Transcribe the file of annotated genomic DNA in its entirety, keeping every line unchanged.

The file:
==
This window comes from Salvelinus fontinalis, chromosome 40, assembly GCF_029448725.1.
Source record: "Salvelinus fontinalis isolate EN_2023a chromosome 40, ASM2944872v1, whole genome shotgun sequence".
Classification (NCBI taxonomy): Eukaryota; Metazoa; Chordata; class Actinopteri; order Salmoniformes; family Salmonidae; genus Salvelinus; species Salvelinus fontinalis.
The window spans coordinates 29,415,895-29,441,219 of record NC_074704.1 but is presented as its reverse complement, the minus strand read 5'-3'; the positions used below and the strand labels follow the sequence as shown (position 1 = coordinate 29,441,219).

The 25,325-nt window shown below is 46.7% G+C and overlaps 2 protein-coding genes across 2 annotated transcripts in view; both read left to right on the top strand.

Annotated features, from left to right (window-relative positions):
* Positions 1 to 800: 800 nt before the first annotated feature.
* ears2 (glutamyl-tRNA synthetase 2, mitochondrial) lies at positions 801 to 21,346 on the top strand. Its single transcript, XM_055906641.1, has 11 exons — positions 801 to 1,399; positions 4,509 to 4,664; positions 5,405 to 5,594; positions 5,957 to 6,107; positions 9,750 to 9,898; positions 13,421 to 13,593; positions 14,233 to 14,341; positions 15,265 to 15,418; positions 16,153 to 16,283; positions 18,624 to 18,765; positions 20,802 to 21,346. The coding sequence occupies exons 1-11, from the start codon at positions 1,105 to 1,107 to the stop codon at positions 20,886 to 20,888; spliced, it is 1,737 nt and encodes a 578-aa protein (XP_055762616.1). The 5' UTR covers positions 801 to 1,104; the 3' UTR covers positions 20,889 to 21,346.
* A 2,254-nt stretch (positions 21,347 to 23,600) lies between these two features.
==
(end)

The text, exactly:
This window comes from Salvelinus fontinalis, chromosome 40, assembly GCF_029448725.1.
Source record: "Salvelinus fontinalis isolate EN_2023a chromosome 40, ASM2944872v1, whole genome shotgun sequence".
Classification (NCBI taxonomy): Eukaryota; Metazoa; Chordata; class Actinopteri; order Salmoniformes; family Salmonidae; genus Salvelinus; species Salvelinus fontinalis.
The window spans coordinates 29,415,895-29,441,219 of record NC_074704.1 but is presented as its reverse complement, the minus strand read 5'-3'; the positions used below and the strand labels follow the sequence as shown (position 1 = coordinate 29,441,219).

The 25,325-nt window shown below is 46.7% G+C and overlaps 2 protein-coding genes across 2 annotated transcripts in view; both read left to right on the top strand.

Annotated features, from left to right (window-relative positions):
* Positions 1 to 800: 800 nt before the first annotated feature.
* ears2 (glutamyl-tRNA synthetase 2, mitochondrial) lies at positions 801 to 21,346 on the top strand. Its single transcript, XM_055906641.1, has 11 exons — positions 801 to 1,399; positions 4,509 to 4,664; positions 5,405 to 5,594; positions 5,957 to 6,107; positions 9,750 to 9,898; positions 13,421 to 13,593; positions 14,233 to 14,341; positions 15,265 to 15,418; positions 16,153 to 16,283; positions 18,624 to 18,765; positions 20,802 to 21,346. The coding sequence occupies exons 1-11, from the start codon at positions 1,105 to 1,107 to the stop codon at positions 20,886 to 20,888; spliced, it is 1,737 nt and encodes a 578-aa protein (XP_055762616.1). The 5' UTR covers positions 801 to 1,104; the 3' UTR covers positions 20,889 to 21,346.
* A 2,254-nt stretch (positions 21,347 to 23,600) lies between these two features.